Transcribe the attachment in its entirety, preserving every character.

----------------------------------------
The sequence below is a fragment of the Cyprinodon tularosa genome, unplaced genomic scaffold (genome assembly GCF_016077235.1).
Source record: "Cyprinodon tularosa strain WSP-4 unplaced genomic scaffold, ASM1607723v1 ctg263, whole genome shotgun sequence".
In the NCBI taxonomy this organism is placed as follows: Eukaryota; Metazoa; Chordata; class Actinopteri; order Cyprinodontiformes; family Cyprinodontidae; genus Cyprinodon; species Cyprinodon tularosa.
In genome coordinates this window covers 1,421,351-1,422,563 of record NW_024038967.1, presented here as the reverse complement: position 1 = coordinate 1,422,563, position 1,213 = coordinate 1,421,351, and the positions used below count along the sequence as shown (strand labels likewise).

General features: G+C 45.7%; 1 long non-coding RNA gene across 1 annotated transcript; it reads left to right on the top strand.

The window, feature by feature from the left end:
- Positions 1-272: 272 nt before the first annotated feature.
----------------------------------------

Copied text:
The sequence below is a fragment of the Cyprinodon tularosa genome, unplaced genomic scaffold (genome assembly GCF_016077235.1).
Source record: "Cyprinodon tularosa strain WSP-4 unplaced genomic scaffold, ASM1607723v1 ctg263, whole genome shotgun sequence".
In the NCBI taxonomy this organism is placed as follows: Eukaryota; Metazoa; Chordata; class Actinopteri; order Cyprinodontiformes; family Cyprinodontidae; genus Cyprinodon; species Cyprinodon tularosa.
In genome coordinates this window covers 1,421,351-1,422,563 of record NW_024038967.1, presented here as the reverse complement: position 1 = coordinate 1,422,563, position 1,213 = coordinate 1,421,351, and the positions used below count along the sequence as shown (strand labels likewise).

General features: G+C 45.7%; 1 long non-coding RNA gene across 1 annotated transcript; it reads left to right on the top strand.

The window, feature by feature from the left end:
- Positions 1-272: 272 nt before the first annotated feature.